Cerebral Palsy children encouraged to play special Wii games

MORE specialist computer games are set to be developed to help treat children with cerebral palsy after a pioneering project scooped a top award.

Byron Patterson

MORE specialist computer games are set to be developed to help treat children with cerebral palsy after a pioneering project scooped a top award.

Youngsters with the condition have been encouraged to play specially-written Nintendo Wii games to help develop muscle control and coordination in their hands.

The Limbs Alive project, operated at Newcastle’s Royal Victoria Infirmary, invited 10 families to trials. Games differ to those available commercially as they are not as fast paced and complicated.

Research has shown that children are then encouraged to use their weaker hand and there is an improvement in co-ordination.

Occupational therapist Janice Pearse scooped the national Rompa Quality of Life award 2009 for her contribution towards the project, funded by charity the Children’s Foundation.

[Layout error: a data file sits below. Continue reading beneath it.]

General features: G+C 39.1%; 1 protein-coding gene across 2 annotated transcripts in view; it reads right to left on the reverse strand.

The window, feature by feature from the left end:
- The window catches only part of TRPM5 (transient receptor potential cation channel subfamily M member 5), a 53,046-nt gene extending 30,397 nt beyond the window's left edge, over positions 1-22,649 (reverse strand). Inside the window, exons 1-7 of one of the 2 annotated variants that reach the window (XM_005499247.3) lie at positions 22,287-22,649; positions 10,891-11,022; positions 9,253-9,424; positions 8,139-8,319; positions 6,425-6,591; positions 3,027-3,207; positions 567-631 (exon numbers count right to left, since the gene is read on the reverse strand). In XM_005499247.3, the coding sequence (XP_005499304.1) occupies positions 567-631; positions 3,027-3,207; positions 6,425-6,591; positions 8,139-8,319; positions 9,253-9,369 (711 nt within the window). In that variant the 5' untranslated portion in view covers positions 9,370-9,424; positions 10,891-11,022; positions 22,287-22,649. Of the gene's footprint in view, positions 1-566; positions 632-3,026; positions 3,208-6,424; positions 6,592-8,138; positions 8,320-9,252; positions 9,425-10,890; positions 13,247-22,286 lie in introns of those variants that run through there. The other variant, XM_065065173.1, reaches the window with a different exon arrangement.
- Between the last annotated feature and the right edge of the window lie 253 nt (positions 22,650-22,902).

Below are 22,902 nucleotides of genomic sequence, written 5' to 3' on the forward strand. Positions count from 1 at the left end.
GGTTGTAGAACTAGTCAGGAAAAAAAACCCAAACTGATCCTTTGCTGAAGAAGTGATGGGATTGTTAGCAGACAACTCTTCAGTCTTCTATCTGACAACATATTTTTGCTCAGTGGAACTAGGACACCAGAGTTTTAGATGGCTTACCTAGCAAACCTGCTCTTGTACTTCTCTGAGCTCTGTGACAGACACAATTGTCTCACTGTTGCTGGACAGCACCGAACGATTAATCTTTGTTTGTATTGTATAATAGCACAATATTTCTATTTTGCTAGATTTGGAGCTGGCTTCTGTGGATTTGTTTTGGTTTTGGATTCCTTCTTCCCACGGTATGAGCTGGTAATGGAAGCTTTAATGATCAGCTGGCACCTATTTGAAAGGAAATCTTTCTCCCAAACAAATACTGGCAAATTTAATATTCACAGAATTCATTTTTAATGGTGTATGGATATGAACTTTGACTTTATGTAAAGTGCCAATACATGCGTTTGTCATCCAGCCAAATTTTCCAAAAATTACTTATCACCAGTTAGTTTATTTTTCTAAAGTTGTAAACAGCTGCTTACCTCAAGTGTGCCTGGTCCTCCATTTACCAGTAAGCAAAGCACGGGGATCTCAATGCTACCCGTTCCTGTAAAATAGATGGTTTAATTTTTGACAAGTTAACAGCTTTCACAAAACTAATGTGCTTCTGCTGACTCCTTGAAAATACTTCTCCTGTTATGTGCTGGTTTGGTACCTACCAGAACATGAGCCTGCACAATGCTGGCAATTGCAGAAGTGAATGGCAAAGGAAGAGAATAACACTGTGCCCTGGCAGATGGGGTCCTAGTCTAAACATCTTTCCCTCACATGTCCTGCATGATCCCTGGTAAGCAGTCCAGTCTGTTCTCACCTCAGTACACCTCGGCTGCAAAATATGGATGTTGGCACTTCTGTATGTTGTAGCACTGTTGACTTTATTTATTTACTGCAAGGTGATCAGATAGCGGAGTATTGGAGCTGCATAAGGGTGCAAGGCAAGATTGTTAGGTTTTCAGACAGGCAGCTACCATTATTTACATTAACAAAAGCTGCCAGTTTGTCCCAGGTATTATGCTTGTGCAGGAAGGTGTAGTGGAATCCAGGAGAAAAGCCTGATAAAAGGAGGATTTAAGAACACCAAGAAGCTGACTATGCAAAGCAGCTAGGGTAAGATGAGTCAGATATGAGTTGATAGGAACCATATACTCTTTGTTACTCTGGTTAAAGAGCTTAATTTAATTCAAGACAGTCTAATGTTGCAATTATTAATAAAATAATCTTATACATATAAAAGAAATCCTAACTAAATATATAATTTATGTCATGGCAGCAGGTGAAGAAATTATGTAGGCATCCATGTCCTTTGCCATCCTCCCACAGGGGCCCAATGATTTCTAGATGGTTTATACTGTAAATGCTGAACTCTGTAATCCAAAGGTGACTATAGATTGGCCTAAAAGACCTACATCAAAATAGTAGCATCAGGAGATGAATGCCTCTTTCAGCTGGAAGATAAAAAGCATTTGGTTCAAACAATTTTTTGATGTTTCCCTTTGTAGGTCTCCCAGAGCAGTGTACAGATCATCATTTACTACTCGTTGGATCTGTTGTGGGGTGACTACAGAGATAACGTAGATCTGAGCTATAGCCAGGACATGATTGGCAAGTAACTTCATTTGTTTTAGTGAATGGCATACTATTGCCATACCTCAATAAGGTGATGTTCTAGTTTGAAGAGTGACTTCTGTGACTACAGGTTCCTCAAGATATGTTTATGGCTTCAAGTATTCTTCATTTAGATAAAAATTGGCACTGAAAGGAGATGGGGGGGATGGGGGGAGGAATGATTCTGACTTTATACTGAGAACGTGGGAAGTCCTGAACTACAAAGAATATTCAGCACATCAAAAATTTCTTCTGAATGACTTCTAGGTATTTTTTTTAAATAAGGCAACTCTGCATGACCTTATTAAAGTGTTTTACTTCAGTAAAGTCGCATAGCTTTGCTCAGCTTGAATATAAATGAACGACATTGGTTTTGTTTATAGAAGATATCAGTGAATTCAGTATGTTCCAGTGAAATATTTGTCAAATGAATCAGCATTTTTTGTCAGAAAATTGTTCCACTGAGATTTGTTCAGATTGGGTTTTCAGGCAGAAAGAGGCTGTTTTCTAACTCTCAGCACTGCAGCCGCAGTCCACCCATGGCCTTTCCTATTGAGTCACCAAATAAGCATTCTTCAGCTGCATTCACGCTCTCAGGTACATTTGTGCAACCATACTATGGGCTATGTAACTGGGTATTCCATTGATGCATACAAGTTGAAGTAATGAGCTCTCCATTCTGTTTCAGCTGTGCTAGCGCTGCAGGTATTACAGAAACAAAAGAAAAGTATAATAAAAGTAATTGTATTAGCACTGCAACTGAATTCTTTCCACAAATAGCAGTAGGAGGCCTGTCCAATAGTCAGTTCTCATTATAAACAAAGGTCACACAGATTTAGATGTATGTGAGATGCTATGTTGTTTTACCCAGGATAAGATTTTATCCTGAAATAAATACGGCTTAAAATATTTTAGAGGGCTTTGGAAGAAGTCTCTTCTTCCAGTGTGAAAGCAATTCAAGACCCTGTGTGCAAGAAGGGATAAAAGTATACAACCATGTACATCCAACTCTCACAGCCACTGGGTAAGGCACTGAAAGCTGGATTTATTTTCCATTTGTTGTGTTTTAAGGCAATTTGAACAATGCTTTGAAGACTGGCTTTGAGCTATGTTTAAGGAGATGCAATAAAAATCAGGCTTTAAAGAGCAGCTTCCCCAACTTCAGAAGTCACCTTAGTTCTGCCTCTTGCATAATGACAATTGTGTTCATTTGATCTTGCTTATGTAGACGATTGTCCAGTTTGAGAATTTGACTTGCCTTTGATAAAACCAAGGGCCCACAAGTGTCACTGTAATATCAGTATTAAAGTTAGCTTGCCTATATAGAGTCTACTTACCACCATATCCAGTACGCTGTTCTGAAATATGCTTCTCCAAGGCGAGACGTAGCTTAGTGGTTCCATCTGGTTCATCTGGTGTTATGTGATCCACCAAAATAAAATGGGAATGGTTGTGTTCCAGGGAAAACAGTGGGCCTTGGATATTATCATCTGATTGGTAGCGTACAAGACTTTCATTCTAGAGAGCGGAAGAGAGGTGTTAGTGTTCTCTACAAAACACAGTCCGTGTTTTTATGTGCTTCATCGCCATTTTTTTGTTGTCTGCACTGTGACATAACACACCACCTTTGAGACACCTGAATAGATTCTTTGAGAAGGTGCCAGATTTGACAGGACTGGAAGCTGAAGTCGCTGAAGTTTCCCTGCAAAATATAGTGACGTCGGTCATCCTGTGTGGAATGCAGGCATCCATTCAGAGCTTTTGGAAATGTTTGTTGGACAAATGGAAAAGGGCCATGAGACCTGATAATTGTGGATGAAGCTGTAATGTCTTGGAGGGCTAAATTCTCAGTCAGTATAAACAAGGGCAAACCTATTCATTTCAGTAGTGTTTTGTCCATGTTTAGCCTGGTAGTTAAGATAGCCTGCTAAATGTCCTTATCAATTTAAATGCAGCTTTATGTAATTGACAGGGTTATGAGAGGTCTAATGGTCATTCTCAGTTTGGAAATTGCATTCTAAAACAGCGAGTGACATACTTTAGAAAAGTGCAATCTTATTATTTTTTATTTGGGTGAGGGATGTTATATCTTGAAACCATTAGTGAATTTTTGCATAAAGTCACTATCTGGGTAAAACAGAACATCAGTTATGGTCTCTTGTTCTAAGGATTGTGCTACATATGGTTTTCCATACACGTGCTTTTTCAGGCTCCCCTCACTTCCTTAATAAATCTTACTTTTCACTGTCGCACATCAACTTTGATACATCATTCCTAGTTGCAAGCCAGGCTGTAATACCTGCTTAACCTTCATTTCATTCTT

Janice said: “The award is a great achievement for the Limbs Alive project and the cash prize will help us continue our research to develop more games. The children very much enjoy the games and this form of therapy is really seeing results.” Byron Patterson, an 11-year-old pupil at Denbigh Community Primary School in Howden, is part of a small group taking part in the trials and plays games for about half an hour every night.

Mum Wendy, 31, said: “He can do this and play and receive his therapy at the same time not realising that he’s doing it. That’s the good thing about it, that he’s exercising without having to think about it.”

Journalists

David Whetstone
Culture Editor
Graeme Whitfield
Business Editor
Mark Douglas
Newcastle United Editor
Stuart Rayner
Sports Writer